UPDATE: This story has been updated to include a statement sent to Global News from the city of Montreal on Nov. 20.
Ludmila Zoueva loves to work outdoors. That’s why, a year ago, she bought Marché aux fleurs du Square Phillips, a 30-year-old flower shop at Phillips Square in downtown Montreal, after working there for just three years.
She was looking forward to the city’s plan to revitalize the square. That project is part of a larger plan to completely redo Ste-Catherine Street West, with construction set to begin in January.
Zoueva says she contacted the Ville-Marie borough to confirm her kiosk wouldn’t be demolished as part of the plans for the square.
“They said to me, ‘Yes, you are in the plans,'” she said. “‘You can go check our website. Check on the Square Phillips plan.'”
The plan was to renovate the two kiosks in the square — hers and that of Stéphanie Voghell, who sells maple products. Both were supposed to be made bigger, more client-friendly and suitable for year-round operation.
But two days ago, both business owners received a letter they didn’t expect.
“Without reasons, they just say, ‘After the renovations of the Square Phillips, there’s not going to be any markets anymore.’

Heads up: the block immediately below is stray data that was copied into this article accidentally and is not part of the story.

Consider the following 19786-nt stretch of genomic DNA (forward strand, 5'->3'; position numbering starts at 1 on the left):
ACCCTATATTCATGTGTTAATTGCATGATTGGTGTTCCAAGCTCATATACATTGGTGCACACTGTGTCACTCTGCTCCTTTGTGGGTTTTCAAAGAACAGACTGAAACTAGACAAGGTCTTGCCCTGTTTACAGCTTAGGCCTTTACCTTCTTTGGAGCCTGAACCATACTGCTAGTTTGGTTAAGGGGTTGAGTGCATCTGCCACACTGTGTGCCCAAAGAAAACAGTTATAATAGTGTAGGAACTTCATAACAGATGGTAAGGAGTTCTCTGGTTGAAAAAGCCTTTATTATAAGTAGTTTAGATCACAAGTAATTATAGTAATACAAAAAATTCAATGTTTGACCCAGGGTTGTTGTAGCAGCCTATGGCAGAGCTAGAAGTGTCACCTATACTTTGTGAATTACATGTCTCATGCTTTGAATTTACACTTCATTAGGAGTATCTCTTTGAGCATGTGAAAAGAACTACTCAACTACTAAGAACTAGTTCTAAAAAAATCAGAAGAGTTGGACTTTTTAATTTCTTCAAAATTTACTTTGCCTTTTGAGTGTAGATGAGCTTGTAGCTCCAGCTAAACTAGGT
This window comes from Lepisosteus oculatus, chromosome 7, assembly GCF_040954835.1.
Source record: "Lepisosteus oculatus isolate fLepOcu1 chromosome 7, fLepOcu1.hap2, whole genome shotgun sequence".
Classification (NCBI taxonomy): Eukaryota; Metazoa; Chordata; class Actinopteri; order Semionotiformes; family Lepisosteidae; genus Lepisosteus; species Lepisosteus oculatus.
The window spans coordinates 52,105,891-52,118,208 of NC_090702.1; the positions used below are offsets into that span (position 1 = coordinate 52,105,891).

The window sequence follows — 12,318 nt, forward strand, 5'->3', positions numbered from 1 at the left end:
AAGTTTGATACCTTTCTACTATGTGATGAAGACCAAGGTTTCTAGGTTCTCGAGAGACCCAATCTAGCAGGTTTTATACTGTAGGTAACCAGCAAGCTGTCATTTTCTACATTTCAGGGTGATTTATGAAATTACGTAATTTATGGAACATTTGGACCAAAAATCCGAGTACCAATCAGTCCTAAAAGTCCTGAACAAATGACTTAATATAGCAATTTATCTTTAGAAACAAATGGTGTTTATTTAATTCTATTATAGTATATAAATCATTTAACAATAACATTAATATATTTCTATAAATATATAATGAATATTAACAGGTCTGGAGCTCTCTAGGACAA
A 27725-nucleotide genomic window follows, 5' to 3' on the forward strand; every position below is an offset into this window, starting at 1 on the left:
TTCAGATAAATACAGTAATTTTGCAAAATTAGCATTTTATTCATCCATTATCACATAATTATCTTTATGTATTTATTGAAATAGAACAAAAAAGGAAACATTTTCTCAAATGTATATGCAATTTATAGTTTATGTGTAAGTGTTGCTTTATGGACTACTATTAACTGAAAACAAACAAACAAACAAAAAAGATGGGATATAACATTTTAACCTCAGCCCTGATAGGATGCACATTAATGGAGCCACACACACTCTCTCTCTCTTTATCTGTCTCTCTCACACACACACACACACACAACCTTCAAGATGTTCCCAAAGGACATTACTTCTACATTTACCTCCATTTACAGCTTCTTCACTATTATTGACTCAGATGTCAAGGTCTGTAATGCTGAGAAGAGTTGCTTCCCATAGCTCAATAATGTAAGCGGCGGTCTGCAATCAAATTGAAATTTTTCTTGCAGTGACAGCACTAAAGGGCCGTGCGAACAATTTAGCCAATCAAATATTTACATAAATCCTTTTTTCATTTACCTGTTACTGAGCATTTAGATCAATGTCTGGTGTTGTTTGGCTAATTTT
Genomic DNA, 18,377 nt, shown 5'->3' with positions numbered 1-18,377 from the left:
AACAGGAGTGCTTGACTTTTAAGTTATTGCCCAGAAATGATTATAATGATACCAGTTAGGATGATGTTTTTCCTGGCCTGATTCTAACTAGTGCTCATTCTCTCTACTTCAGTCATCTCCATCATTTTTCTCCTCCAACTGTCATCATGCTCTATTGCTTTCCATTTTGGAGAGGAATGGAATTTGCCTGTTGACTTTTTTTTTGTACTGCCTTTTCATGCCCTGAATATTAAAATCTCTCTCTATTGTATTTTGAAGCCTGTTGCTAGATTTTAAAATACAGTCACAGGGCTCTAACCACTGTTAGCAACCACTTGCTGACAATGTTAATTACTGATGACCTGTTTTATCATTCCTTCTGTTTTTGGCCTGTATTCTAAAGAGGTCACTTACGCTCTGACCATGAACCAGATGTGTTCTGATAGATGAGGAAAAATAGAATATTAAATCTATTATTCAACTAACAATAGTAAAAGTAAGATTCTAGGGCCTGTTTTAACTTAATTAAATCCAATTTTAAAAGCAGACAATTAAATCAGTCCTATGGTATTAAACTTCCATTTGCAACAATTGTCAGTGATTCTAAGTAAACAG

“We’ve been here for 30 years and they have the audacity to ask us to leave!”
They were told in the letter that the borough wants them gone by Dec. 31.
Regulars, like Jennifer McRae, who works at a hotel in the area, say the two kiosks add vitality to the area.
“A lot of tourists come here and we often do business with them too,” she said. “I think it’s unfortunate.”
Yves Morrier, who also works in the area and regularly buys sweets at Voghell’s kiosks, is equally baffled.
“They are a huge plus to the local environment — for the people living, working and being here every day — as well as for the tourists,” he said. “I really don’t get what’s going on.”
Zoueva and Voghell have started a campaign to save the two kiosks, including a petition that since Tuesday has gathered over 400 names.
They’re also hoping that new mayor Valérie Plante will step in to save them.
“In her campaign she is really for the people and she was really talking for the quartier, the life of the quartier,” Zoueva said. “And, here it is!”
In an email to Global News, a spokesperson for the City of Montreal said the leases of the two kiosks were scheduled to expire at the end of 2017.
However, the leases were recently extended until the end of 2018, wherein the Ville-Marie borough will evaluate the commercial purposes of the public square.